When more and more people are moving to urban centers but infrastructure is not growing at the same pace, how can cities find new ways to get people and goods from A to B?
Have you heard of PLVs?
PLVs is a collective term for a range of two, three and four-wheeled vehicles designed for passenger or cargo use. Their compact size and light weight make them well-suited to urban areas where walking, cycling or public transportation options are impractical.
As most forms of PLV will be powered by low or zero carbon energy sources, many see them as a clean and practical alternative to bigger vehicles that would demand more road space.
It’s hoped PLVs could displace inefficient forms of personal travel (like personal cars, which have low occupancy) to provide low impact mobility services, or act as an alternative to trucks that regularly use a fraction of their load capacity.
So, when will they be on our roads?
To realize the potential of PLVs, a number of hurdles need to be cleared. In a recent report, the Low Carbon Vehicle Partnership (LowCVP) outlined how PLVs had, to date, received too little attention. It wants to stimulate policymakers and other stakeholders to consider how PLVs could help meet mobility objectives.
The LowCVP highlighted how PLVs are used in large numbers in certain global markets and outlined how demand for this type of vehicle was likely to grow as the need increases for mobility in urban environments where space is limited.
The LowCVP made a series of recommendations to stimulate interest, including:
Raising awareness among key stakeholders - fleet buyers, consumers and policy makers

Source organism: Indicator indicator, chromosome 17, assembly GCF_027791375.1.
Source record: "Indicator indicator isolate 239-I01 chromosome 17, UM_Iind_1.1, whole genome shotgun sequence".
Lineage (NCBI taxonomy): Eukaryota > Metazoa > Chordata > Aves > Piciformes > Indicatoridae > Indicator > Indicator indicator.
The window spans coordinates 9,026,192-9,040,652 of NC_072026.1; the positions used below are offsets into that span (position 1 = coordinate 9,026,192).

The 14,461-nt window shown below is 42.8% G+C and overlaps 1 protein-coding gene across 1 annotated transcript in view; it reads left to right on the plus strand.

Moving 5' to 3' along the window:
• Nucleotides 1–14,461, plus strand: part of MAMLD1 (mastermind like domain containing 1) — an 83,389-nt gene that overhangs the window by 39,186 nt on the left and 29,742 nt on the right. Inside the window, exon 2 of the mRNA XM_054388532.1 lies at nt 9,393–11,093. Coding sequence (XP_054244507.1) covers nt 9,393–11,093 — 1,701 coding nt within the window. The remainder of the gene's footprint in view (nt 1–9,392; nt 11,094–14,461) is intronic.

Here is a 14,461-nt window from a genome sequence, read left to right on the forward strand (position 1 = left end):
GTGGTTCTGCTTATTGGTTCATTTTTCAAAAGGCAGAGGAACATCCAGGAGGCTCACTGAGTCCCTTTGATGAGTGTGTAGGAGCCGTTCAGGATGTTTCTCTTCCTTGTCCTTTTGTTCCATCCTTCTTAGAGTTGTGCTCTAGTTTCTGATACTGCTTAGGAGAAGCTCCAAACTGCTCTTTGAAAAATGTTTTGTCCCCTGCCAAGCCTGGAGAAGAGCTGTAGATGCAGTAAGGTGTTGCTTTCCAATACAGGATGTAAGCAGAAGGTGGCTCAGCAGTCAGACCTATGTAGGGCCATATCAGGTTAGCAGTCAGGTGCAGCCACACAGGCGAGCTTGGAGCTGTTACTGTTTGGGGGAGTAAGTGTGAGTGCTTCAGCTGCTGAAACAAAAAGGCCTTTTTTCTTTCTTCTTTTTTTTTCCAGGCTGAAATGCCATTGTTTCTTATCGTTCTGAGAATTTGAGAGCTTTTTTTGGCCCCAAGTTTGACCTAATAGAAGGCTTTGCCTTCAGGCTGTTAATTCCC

A whole life-cycle assessment of PLVs, so consumers and legislators have quantitative data
Making representations at EU level to include PLVs in fleet averages to encourage manufacture and purchase
New safety regulations and pedestrian impact testing
Can cities cope with new vehicle formats?
With vehicle technology developing so quickly, cities have struggled to prepare for new forms of mobility. Even the inevitable prospect of increased numbers of electric cars on the road has had many authorities wondering how to best support the development of charging and other roadway infrastructure.
For public authorities keen to create greener, more integrated transport networks, there’s a big opportunity to encourage the growth in electric car ownership by assisting the development of much-needed charging infrastructure.
When you add multiple new types of vehicles into the picture it becomes even more complicated. Especially, when mobility firms are as keen to fill the sky with vehicles as the road and the sidewalk.
That said, cities are getting incrementally better at making much needed provisions – and moves to standardize common processes like charging and storage could enhance a city’s ability to accommodate multiple forms of electric vehicle, reduce congestion and help people and goods move about seamlessly.
How we’re enabling next-generation mobility
Rethinking urban mobility solutions to help cities keep moving is key to building smarter cities. Location intelligence, such as the tools that HERE provides, is a critical component for helping cities make these decisions, whether finding better ways to analyze traffic patterns and urban movement or partnering with taxi services to provide better routes through the city.